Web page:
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Municipal Legislation Review

I’m very pleased to see Municipal Affairs Minister the Honourable Eddie Joyce announce a Municipal Legislation Review and consultation process. The City of St. John’s Act is in desperate need for modernization, and I’m glad to see some action taken!

The forum for submitting public feedback is EngageNL.ca. The process is straightforward and user-friendly, and I encourage you to participate! Here’s what I’m planning to submit.

Other Municipal Statutes Need A Review Too

The City of St. John’s Act isn’t the only municipal statute that needs work! The Municipal Elections Act is an old target of mine. The City has been asking for changes for years, and a detailed programme for reform was recently outlined by the Citizens Assembly for Stronger Elections. I was glad to hear the Minister respond positively to their suggestions. This review is a logical time to fix the municipal elections statutes but I hope we get some action soon.

Working on development regulations has made me quite frustrated with the limitations of the Urban and Rural Planning Act, 2000.

It’s also interesting that most municipalities’ taxing powers are included in the review, but the St. John’s Municipal Taxation Act isn’t.

About My Suggestions

Sometimes I ask for powers I think we might already have. That’s because I’ve heard people cast doubt on whether the statutes authorize them, and I think it should be clear.

Sometimes I ask for the power to do something I don’t necessarily want to do right now, e.g. stop vehicles for moving violations. I think the RNC’s doing a good job, but every other municipality has the power to set up a municipal police force if they want to, and so should we! The same goes for a congestion tax and photo radar. I’m not suggesting that we set up a municipal police force, start a congestion tax or implement photo radar right now, but those are municipal decisions and municipal councils and voters should be trusted to make them.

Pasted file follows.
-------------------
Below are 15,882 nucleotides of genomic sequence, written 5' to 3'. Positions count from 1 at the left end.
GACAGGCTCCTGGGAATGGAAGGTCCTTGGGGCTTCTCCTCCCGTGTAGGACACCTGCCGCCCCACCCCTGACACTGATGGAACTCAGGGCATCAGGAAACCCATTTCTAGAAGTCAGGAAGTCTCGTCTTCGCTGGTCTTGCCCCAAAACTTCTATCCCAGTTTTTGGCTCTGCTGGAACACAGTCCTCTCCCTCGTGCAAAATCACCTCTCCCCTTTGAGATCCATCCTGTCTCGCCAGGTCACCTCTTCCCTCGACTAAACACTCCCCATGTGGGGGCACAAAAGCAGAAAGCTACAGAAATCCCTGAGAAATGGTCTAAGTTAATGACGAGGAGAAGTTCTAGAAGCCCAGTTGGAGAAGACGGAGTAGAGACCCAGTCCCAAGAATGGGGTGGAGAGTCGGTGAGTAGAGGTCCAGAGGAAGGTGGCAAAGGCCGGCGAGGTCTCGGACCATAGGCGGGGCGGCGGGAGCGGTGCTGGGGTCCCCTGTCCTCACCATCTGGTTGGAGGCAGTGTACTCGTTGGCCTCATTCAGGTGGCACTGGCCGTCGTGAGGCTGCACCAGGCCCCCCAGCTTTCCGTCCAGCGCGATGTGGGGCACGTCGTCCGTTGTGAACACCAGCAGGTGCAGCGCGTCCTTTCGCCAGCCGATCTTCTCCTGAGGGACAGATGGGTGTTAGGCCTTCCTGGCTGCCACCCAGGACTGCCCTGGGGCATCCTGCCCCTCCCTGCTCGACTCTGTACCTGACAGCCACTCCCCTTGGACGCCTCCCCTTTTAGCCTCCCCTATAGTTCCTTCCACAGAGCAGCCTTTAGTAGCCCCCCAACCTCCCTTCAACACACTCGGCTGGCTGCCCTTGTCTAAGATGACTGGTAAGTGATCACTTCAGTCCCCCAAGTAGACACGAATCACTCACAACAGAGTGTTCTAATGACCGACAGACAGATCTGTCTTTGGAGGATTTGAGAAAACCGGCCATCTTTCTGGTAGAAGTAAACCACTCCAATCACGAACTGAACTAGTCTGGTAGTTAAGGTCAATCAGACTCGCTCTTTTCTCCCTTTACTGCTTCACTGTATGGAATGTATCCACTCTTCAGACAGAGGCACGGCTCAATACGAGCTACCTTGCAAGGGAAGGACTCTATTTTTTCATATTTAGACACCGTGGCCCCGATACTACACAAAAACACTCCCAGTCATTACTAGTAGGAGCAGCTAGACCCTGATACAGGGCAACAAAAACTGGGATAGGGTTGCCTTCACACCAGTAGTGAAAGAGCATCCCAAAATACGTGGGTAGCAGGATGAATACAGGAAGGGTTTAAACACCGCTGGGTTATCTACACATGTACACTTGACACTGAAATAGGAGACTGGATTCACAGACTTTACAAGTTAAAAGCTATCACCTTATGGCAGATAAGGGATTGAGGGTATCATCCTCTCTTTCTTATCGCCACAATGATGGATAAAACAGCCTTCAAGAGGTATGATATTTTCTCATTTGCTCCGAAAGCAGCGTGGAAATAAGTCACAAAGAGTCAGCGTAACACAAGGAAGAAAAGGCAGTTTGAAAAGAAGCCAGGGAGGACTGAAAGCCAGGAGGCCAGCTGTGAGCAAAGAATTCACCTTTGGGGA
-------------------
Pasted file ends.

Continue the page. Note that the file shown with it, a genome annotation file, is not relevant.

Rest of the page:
• Heritage Protection:

In general, the City needs expanded authority to protect built heritage, including:

        1. Authority to enforce penalties for non-compliance
        2. Authority to address demolition-by-neglect through property standards bylaws
        3. Authority to adopt maintenance provisions
        4. Authority to force building owners to conduct repairs
        5. Authority to adopt conservation standards/maintenance standards for heritage buildings
        6. Authority to enforce the salvage of historic elements in the case of demolition
        7. Authority to adopt and enforce the Parks Canada Standards and Guidelines for the Conservation of Historic Places in Canada
        8. Authority to enforce design guidelines for new developments in Heritage Areas
  • Wetlands and Watersheds:

It’s time for a legislative override of the Lynch decision (https://www.canlii.org/en/nl/nlca/doc/2016/2016nlca35/2016nlca35.html?autocompleteStr=2016%20NLCA%2035&autocompletePos=1).

The City needs to be able to protect watersheds from development without having to expropriate land and compensate landowners.

  • Traffic:

The City should have

      1. The power to modify speed limits.
      2. The power to implement a photo radar system and ticket speeders.
      3. The power to stop vehicles for moving violations.
      4. The power to sanction vehicles for excessive noise.
      5. The power to implement a congestion tax.
  • Ethics

The City should have

    1. The ability to enforce breaches in ethics codes, as recommended in Clyde Wells’s report.)

We Should Try This Again

While I’ve tried to think broadly about what powers the City is missing, I’m sure that over the next few years many more things will become obvious. I hope this review isn’t our only chance to work on the municipal statutes! A second look in five years’ time would go a long way.

I’d like to close by thanking Minister Joyce again for starting off this process, and by encouraging to head over to EngageNL.ca and make your voice heard!

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